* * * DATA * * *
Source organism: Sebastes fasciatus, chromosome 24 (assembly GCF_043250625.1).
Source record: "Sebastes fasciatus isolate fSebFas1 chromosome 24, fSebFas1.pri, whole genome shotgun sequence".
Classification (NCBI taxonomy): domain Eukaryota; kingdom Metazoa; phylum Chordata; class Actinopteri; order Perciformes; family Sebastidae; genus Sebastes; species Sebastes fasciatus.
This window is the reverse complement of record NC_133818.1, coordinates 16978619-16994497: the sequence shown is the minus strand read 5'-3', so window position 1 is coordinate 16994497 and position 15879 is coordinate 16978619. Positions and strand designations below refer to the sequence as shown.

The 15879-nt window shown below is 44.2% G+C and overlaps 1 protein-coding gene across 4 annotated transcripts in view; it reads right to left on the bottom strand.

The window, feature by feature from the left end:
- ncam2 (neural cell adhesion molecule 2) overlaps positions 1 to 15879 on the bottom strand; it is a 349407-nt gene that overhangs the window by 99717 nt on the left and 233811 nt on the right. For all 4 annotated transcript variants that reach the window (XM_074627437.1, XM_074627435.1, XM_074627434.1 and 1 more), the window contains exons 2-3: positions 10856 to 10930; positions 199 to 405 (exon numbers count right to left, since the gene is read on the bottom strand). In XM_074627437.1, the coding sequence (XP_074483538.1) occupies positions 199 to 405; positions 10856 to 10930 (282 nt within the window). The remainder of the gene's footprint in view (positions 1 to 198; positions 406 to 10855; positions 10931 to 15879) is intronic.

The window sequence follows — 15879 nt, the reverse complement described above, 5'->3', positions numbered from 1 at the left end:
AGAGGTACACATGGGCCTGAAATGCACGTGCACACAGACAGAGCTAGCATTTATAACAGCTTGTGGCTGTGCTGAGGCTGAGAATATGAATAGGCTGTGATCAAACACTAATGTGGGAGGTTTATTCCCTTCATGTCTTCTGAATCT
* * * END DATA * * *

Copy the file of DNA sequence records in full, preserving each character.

Source organism: Sebastes fasciatus, chromosome 24 (assembly GCF_043250625.1).
Source record: "Sebastes fasciatus isolate fSebFas1 chromosome 24, fSebFas1.pri, whole genome shotgun sequence".
Classification (NCBI taxonomy): domain Eukaryota; kingdom Metazoa; phylum Chordata; class Actinopteri; order Perciformes; family Sebastidae; genus Sebastes; species Sebastes fasciatus.
This window is the reverse complement of record NC_133818.1, coordinates 16978619-16994497: the sequence shown is the minus strand read 5'-3', so window position 1 is coordinate 16994497 and position 15879 is coordinate 16978619. Positions and strand designations below refer to the sequence as shown.

The 15879-nt window shown below is 44.2% G+C and overlaps 1 protein-coding gene across 4 annotated transcripts in view; it reads right to left on the bottom strand.

The window, feature by feature from the left end:
- ncam2 (neural cell adhesion molecule 2) overlaps positions 1 to 15879 on the bottom strand; it is a 349407-nt gene that overhangs the window by 99717 nt on the left and 233811 nt on the right. For all 4 annotated transcript variants that reach the window (XM_074627437.1, XM_074627435.1, XM_074627434.1 and 1 more), the window contains exons 2-3: positions 10856 to 10930; positions 199 to 405 (exon numbers count right to left, since the gene is read on the bottom strand). In XM_074627437.1, the coding sequence (XP_074483538.1) occupies positions 199 to 405; positions 10856 to 10930 (282 nt within the window). The remainder of the gene's footprint in view (positions 1 to 198; positions 406 to 10855; positions 10931 to 15879) is intronic.

The window sequence follows — 15879 nt, the reverse complement described above, 5'->3', positions numbered from 1 at the left end:
AGAGGTACACATGGGCCTGAAATGCACGTGCACACAGACAGAGCTAGCATTTATAACAGCTTGTGGCTGTGCTGAGGCTGAGAATATGAATAGGCTGTGATCAAACACTAATGTGGGAGGTTTATTCCCTTCATGTCTTCTGAATCT